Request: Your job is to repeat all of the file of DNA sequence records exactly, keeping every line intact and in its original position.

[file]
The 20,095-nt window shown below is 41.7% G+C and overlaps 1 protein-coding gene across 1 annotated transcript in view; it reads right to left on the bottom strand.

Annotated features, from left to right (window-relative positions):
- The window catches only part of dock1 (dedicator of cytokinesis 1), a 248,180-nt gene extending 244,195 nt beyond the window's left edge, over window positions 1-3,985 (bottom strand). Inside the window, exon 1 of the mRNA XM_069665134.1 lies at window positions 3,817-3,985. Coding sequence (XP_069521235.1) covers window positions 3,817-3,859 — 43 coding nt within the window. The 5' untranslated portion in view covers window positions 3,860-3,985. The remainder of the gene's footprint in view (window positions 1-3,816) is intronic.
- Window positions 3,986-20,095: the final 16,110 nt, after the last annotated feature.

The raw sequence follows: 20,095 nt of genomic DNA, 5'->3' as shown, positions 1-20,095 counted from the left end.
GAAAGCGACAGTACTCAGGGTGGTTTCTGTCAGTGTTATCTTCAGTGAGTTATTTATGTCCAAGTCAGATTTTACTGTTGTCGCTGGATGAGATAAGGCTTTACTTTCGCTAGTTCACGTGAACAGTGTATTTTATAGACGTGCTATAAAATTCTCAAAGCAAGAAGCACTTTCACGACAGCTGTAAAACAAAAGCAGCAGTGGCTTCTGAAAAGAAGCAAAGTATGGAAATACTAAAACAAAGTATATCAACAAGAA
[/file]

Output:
The 20,095-nt window shown below is 41.7% G+C and overlaps 1 protein-coding gene across 1 annotated transcript in view; it reads right to left on the bottom strand.

Annotated features, from left to right (window-relative positions):
- The window catches only part of dock1 (dedicator of cytokinesis 1), a 248,180-nt gene extending 244,195 nt beyond the window's left edge, over window positions 1-3,985 (bottom strand). Inside the window, exon 1 of the mRNA XM_069665134.1 lies at window positions 3,817-3,985. Coding sequence (XP_069521235.1) covers window positions 3,817-3,859 — 43 coding nt within the window. The 5' untranslated portion in view covers window positions 3,860-3,985. The remainder of the gene's footprint in view (window positions 1-3,816) is intronic.
- Window positions 3,986-20,095: the final 16,110 nt, after the last annotated feature.

The raw sequence follows: 20,095 nt of genomic DNA, 5'->3' as shown, positions 1-20,095 counted from the left end.
GAAAGCGACAGTACTCAGGGTGGTTTCTGTCAGTGTTATCTTCAGTGAGTTATTTATGTCCAAGTCAGATTTTACTGTTGTCGCTGGATGAGATAAGGCTTTACTTTCGCTAGTTCACGTGAACAGTGTATTTTATAGACGTGCTATAAAATTCTCAAAGCAAGAAGCACTTTCACGACAGCTGTAAAACAAAAGCAGCAGTGGCTTCTGAAAAGAAGCAAAGTATGGAAATACTAAAACAAAGTATATCAACAAGAA